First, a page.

Story of Your Life Versus Arrival
ARRIVAL is written by veteran Hollywood scribe Eric Heisserer and directed by director of the moment, Denis Villeneuve (Sicario, Prisoners). It’s adapted from the short novella, Story of Your Life by Ted Chiang.
Warning – SPOILERS!!! Do not read on if spoilers bother you
Ted Chiang’s stories are highly cerebral and Story Of Your Life is no different. Chiang is clearly a passionate, highly educated man and his writer’s voice is quite unlike others I’ve seen before (which, as someone who works with writers daily, is quite something!).
Unlike others in the collection however, Story of Your Life probably the most accessible (bar the award-winning Tower Of Babylon, which reads rather like a science fiction Bible story). Drawing heaving on academic references to linguistics then, Ted Chiang weaves a hypnotic, heartrending tale about a woman who is burdened with the knowledge her only child will grow up, only to die at the untimely age of twenty five in a climbing accident in a national park.
Unlike many science fiction stories that rely on expositional clichés like entirely random flashbacks, sudden psychic abilities or time travel, Story of Your Life side-steps these obvious crutches with panache. Instead, our protagonist Louise Banks will meet aliens – and in learning to converse with them via their strange and other-worldly language, she discovers an entirely new way of looking at space and time.
This means she will be able to see everything in the space she occupies, from the moment she learns the alien language, until her death. In doing so, she also discovers this same time period will include the birth and death of her own beloved daughter.
In the course of the story, we will discover how Louise deals with this knowledge – both via grief and joy. It also draws forth the difficult question: “If you knew then, what you know now, would you still do what you did?“
In other words: would you still have a child, if you knew they would grow up, only to die prematurely?
For me, the answer is a resounding YES. As a cancer survivor, it’s been brought home to me that none of us know how much time we have – yet even if we do (ie. through a terminal diagnosis), this does not negate the existing time we have.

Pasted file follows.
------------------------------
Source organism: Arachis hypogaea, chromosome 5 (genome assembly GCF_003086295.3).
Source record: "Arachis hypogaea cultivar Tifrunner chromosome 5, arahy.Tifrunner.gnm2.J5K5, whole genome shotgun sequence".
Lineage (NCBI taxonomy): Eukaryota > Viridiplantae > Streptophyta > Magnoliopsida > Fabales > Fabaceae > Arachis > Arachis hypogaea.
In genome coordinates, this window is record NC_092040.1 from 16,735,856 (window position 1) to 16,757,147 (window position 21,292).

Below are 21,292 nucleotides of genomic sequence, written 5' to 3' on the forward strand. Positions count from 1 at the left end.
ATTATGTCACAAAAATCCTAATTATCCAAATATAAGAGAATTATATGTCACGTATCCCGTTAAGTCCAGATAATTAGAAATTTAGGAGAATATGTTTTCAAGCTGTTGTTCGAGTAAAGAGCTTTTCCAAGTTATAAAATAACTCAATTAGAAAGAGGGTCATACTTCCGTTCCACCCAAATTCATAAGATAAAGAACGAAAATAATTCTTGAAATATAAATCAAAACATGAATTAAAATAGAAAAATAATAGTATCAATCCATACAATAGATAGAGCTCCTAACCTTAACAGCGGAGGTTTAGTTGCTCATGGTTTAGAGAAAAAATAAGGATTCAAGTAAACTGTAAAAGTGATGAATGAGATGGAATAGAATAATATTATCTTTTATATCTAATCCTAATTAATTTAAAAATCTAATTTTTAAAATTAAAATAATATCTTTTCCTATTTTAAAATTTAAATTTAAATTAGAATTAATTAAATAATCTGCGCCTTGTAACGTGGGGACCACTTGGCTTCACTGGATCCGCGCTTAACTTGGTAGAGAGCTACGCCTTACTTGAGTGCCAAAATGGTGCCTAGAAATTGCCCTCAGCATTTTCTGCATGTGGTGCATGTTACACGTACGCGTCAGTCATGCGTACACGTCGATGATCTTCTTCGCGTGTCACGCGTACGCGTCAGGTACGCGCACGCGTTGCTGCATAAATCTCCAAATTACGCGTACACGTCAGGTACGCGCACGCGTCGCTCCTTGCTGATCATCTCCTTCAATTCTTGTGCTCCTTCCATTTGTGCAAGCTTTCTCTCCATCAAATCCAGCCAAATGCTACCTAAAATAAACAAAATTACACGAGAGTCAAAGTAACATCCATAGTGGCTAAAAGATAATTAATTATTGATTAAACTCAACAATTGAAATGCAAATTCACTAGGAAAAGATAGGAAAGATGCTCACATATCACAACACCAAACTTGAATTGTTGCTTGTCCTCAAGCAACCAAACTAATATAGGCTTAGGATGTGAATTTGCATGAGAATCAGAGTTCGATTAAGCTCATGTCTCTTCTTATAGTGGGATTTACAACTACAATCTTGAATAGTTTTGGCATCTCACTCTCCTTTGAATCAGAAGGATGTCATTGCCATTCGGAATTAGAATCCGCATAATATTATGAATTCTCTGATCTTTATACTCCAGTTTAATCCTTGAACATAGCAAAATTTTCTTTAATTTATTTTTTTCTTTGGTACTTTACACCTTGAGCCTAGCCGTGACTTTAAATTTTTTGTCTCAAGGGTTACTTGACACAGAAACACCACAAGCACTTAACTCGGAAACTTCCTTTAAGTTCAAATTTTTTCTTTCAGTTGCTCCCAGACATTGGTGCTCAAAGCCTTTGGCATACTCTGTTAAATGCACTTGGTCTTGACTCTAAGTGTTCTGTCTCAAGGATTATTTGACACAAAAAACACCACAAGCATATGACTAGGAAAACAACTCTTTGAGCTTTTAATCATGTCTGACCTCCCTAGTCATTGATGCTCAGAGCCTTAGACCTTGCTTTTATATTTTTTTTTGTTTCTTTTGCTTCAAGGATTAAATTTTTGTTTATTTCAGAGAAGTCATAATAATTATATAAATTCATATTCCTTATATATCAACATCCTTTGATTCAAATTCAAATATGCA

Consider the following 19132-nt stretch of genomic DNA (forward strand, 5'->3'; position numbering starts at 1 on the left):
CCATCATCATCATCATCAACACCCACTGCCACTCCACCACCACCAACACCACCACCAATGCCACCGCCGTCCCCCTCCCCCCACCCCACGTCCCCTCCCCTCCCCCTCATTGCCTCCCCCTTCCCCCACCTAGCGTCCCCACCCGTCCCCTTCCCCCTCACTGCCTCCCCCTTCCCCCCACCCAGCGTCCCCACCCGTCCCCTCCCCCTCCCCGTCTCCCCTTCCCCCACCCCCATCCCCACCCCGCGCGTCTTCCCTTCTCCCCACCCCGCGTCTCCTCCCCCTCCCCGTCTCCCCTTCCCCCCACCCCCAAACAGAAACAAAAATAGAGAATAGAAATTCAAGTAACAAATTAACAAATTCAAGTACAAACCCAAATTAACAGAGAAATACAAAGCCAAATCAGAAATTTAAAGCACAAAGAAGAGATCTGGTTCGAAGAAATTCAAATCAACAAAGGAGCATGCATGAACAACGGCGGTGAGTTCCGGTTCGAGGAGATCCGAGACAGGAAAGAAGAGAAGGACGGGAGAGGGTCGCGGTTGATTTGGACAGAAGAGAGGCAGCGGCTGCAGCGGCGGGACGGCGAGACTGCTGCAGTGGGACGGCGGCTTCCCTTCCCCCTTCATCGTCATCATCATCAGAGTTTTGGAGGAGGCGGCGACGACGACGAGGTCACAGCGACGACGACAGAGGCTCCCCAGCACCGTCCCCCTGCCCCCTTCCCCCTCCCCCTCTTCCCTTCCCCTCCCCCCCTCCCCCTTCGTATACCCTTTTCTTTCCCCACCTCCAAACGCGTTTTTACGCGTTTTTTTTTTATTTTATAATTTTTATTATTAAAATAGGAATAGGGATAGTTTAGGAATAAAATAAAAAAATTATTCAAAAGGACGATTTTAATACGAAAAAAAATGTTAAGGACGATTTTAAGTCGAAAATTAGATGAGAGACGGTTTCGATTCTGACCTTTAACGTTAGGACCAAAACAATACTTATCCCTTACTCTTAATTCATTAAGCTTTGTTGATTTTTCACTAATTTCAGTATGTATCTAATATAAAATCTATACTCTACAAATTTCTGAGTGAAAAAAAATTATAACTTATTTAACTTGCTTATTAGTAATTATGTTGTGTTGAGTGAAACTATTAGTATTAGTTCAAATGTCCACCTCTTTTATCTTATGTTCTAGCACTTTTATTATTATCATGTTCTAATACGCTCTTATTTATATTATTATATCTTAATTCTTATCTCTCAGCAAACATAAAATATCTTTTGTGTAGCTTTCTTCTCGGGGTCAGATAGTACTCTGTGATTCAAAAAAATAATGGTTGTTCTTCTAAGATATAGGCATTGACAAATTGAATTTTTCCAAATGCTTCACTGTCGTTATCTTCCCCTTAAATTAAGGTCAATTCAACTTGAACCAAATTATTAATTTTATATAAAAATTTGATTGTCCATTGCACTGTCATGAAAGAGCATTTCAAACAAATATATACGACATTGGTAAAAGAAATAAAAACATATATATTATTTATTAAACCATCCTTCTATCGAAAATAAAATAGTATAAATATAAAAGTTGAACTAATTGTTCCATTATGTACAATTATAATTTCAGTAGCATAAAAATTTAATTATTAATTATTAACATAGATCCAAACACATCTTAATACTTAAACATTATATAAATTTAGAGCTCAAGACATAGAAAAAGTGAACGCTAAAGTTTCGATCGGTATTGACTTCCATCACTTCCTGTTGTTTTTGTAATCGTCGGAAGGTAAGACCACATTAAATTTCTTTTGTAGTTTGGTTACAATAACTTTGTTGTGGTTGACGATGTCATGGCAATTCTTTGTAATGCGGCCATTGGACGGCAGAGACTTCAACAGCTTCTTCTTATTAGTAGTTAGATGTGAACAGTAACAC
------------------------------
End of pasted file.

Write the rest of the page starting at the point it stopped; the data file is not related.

What’s more, every person born will die. We cannot escape this. For me, it is selfishness personified to avoid creating that child who will die, simply to avoid the pain of losing them. I accept however that some people feel the exact opposite.
Story of Your Life is roughly 70 pages in length, so it stands to reason there will be some key differences in terms of ‘padding out’ the material to fill a hundred and twenty minutes like ARRIVAL.
In addition, as a script editor I am aware of the different conventions a movie would need in creating tension and drama that are not necessarily applicable in a short story. Short stories can get away with being more of a ‘snapshot’ of a character’s life (which can also happen in short film), whereas the story approach for a two film will need to be more holistic in its approach to the story.
Heisserer is a big fan of Story of Your Life and Ted Chiang and this shows in this adaptation. Every difference and addition to the source material – and there are many – he has brought forth with due care and attention (more on this, in a sec).
It should be noted – Heisserer wrote his screenplay on spec and despite being well-known as talented and capable of delivery in Hollywood circles, he’s written at length of his struggles in getting ARRIVAL to screen. In other words, this adaptation has been a labour of love.
As mentioned, much of the below has been added, though some are strikingly different from the source material:
- Most obviously, the title. The reason is obvious too, though Eric did originally want to call it Story of Your Life, ARRIVAL is much more compelling in a marketing sense when it comes to movies. Also, the movie was sold to potential audiences ‘up front’ as being about aliens (hence the ‘Why are they here?’ tagline), rather than the personal struggles of our protagonist. This is because genre usually sells better than drama.
- The daughter dies of a terminal illness, not a mountaineering accident in the film. She’s also considerably younger, about fourteen or fifteen (she’s twenty five in the novella). It’s again obvious why, as there is much more ’cause and effect’ here, which movies demand – plus her husband also leaves Louise directly because of her prior knowledge of the daughter’s death. This detail is significantly more hazy in the short story.
- The suspicion of the worldwide military regarding the aliens is present in the short story, though there is more discussion of whether it’s possible to trade with the aliens than the fears of alien invasion/domination present in the film.
- Louise tells the ‘Kangaru’ story in the short, just as she does in the movie. However, Louise also makes her concerns regarding language much more obvious throughout the movie, breaking down visually several more times why it’s so important they get it right – not only for the military, for us at home as the audience who may not have this understanding. I was able to follow Chiang’s logic easily because I have studied English Language and taught it myself, but it may not be so obvious for readers who have not.
- The daughter and Louise’s interactions are funny, sometimes even comedic, in the short story. In addition, Louise appears much more of a wise-cracker in the short story; at one point she posits the aliens won’t come out of their ship because of ‘fear of cooties, maybe’. In the film, she is much more serious.
- The Chinese General who causes significant issues for human negotiations in the movie (and whom Louise must appeal to in the resolution) does not play a part in the short story at all.